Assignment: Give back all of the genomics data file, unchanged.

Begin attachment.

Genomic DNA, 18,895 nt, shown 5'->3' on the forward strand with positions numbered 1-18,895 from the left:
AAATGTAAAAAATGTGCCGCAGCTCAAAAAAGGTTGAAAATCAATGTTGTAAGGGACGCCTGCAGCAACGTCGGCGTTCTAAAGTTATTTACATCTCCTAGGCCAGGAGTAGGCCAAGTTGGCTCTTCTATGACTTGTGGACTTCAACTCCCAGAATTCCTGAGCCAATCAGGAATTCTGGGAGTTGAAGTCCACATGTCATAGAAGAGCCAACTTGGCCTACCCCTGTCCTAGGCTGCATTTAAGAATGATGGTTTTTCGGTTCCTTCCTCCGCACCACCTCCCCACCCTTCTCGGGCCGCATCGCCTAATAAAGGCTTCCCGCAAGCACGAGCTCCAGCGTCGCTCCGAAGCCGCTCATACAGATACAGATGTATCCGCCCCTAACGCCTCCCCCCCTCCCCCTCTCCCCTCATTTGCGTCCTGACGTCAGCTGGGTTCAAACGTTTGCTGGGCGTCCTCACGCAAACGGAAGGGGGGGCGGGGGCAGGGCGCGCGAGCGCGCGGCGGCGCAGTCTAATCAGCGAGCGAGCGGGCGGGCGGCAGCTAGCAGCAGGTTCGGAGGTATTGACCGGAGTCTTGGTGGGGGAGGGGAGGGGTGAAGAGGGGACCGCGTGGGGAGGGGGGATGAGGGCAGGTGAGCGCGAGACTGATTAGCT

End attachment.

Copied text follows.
Genomic DNA, 18,895 nt, shown 5'->3' on the forward strand with positions numbered 1-18,895 from the left:
AAATGTAAAAAATGTGCCGCAGCTCAAAAAAGGTTGAAAATCAATGTTGTAAGGGACGCCTGCAGCAACGTCGGCGTTCTAAAGTTATTTACATCTCCTAGGCCAGGAGTAGGCCAAGTTGGCTCTTCTATGACTTGTGGACTTCAACTCCCAGAATTCCTGAGCCAATCAGGAATTCTGGGAGTTGAAGTCCACATGTCATAGAAGAGCCAACTTGGCCTACCCCTGTCCTAGGCTGCATTTAAGAATGATGGTTTTTCGGTTCCTTCCTCCGCACCACCTCCCCACCCTTCTCGGGCCGCATCGCCTAATAAAGGCTTCCCGCAAGCACGAGCTCCAGCGTCGCTCCGAAGCCGCTCATACAGATACAGATGTATCCGCCCCTAACGCCTCCCCCCCTCCCCCTCTCCCCTCATTTGCGTCCTGACGTCAGCTGGGTTCAAACGTTTGCTGGGCGTCCTCACGCAAACGGAAGGGGGGGCGGGGGCAGGGCGCGCGAGCGCGCGGCGGCGCAGTCTAATCAGCGAGCGAGCGGGCGGGCGGCAGCTAGCAGCAGGTTCGGAGGTATTGACCGGAGTCTTGGTGGGGGAGGGGAGGGGTGAAGAGGGGACCGCGTGGGGAGGGGGGATGAGGGCAGGTGAGCGCGAGACTGATTAGCT